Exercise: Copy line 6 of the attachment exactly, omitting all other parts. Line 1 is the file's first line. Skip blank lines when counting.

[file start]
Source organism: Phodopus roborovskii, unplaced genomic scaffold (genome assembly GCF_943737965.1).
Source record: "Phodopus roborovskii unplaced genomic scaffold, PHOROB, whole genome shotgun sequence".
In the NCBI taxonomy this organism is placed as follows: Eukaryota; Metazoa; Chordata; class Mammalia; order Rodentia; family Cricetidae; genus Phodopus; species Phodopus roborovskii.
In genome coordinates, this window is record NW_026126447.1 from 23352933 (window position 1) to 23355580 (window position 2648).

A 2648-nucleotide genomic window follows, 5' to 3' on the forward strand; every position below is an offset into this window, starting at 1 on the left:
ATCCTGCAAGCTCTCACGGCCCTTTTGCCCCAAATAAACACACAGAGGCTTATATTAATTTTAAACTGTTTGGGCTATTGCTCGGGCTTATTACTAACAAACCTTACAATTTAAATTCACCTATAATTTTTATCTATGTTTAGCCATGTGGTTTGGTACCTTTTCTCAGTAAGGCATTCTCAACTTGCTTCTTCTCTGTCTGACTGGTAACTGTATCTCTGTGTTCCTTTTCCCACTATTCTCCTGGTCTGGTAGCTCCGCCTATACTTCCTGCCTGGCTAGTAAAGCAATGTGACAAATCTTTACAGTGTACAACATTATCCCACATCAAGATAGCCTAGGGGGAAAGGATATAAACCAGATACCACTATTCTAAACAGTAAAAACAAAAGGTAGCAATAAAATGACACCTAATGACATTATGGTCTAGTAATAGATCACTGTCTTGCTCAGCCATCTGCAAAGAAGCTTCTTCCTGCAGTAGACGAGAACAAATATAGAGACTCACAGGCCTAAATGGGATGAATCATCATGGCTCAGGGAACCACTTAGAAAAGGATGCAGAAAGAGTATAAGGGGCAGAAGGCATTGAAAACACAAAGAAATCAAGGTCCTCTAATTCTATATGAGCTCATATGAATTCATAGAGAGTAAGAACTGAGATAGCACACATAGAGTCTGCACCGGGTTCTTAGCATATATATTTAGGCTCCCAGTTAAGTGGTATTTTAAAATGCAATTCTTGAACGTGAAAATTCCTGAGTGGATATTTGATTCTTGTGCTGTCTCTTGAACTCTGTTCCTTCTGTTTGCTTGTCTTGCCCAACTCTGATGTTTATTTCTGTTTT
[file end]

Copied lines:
ATCCTGCAAGCTCTCACGGCCCTTTTGCCCCAAATAAACACACAGAGGCTTATATTAATTTTAAACTGTTTGGGCTATTGCTCGGGCTTATTACTAACAAACCTTACAATTTAAATTCACCTATAATTTTTATCTATGTTTAGCCATGTGGTTTGGTACCTTTTCTCAGTAAGGCATTCTCAACTTGCTTCTTCTCTGTCTGACTGGTAACTGTATCTCTGTGTTCCTTTTCCCACTATTCTCCTGGTCTGGTAGCTCCGCCTATACTTCCTGCCTGGCTAGTAAAGCAATGTGACAAATCTTTACAGTGTACAACATTATCCCACATCAAGATAGCCTAGGGGGAAAGGATATAAACCAGATACCACTATTCTAAACAGTAAAAACAAAAGGTAGCAATAAAATGACACCTAATGACATTATGGTCTAGTAATAGATCACTGTCTTGCTCAGCCATCTGCAAAGAAGCTTCTTCCTGCAGTAGACGAGAACAAATATAGAGACTCACAGGCCTAAATGGGATGAATCATCATGGCTCAGGGAACCACTTAGAAAAGGATGCAGAAAGAGTATAAGGGGCAGAAGGCATTGAAAACACAAAGAAATCAAGGTCCTCTAATTCTATATGAGCTCATATGAATTCATAGAGAGTAAGAACTGAGATAGCACACATAGAGTCTGCACCGGGTTCTTAGCATATATATTTAGGCTCCCAGTTAAGTGGTATTTTAAAATGCAATTCTTGAACGTGAAAATTCCTGAGTGGATATTTGATTCTTGTGCTGTCTCTTGAACTCTGTTCCTTCTGTTTGCTTGTCTTGCCCAACTCTGATGTTTATTTCTGTTTT